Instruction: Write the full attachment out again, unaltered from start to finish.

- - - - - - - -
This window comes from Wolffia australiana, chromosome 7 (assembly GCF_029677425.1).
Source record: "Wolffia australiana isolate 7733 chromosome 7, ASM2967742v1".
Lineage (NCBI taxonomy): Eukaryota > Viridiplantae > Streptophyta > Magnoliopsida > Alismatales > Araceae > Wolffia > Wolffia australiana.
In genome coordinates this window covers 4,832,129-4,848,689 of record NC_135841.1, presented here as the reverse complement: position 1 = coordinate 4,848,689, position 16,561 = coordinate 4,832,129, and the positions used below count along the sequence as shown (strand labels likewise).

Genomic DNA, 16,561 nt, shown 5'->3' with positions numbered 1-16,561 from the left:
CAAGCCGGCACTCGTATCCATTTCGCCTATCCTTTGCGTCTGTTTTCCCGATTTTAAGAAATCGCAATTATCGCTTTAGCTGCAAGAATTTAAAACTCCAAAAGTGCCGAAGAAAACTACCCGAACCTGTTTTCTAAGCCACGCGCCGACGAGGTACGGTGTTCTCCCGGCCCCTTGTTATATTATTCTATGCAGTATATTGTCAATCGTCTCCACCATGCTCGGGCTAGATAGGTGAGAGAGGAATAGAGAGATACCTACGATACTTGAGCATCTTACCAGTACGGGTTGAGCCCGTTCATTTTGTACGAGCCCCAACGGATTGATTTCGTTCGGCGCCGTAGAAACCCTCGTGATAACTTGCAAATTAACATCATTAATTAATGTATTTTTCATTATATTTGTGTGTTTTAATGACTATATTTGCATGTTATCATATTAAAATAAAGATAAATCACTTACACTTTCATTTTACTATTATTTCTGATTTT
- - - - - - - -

This window comes from Wolffia australiana, chromosome 7 (assembly GCF_029677425.1).
Source record: "Wolffia australiana isolate 7733 chromosome 7, ASM2967742v1".
Lineage (NCBI taxonomy): Eukaryota > Viridiplantae > Streptophyta > Magnoliopsida > Alismatales > Araceae > Wolffia > Wolffia australiana.
In genome coordinates this window covers 4,832,129-4,848,689 of record NC_135841.1, presented here as the reverse complement: position 1 = coordinate 4,848,689, position 16,561 = coordinate 4,832,129, and the positions used below count along the sequence as shown (strand labels likewise).

Genomic DNA, 16,561 nt, shown 5'->3' with positions numbered 1-16,561 from the left:
CAAGCCGGCACTCGTATCCATTTCGCCTATCCTTTGCGTCTGTTTTCCCGATTTTAAGAAATCGCAATTATCGCTTTAGCTGCAAGAATTTAAAACTCCAAAAGTGCCGAAGAAAACTACCCGAACCTGTTTTCTAAGCCACGCGCCGACGAGGTACGGTGTTCTCCCGGCCCCTTGTTATATTATTCTATGCAGTATATTGTCAATCGTCTCCACCATGCTCGGGCTAGATAGGTGAGAGAGGAATAGAGAGATACCTACGATACTTGAGCATCTTACCAGTACGGGTTGAGCCCGTTCATTTTGTACGAGCCCCAACGGATTGATTTCGTTCGGCGCCGTAGAAACCCTCGTGATAACTTGCAAATTAACATCATTAATTAATGTATTTTTCATTATATTTGTGTGTTTTAATGACTATATTTGCATGTTATCATATTAAAATAAAGATAAATCACTTACACTTTCATTTTACTATTATTTCTGATTTT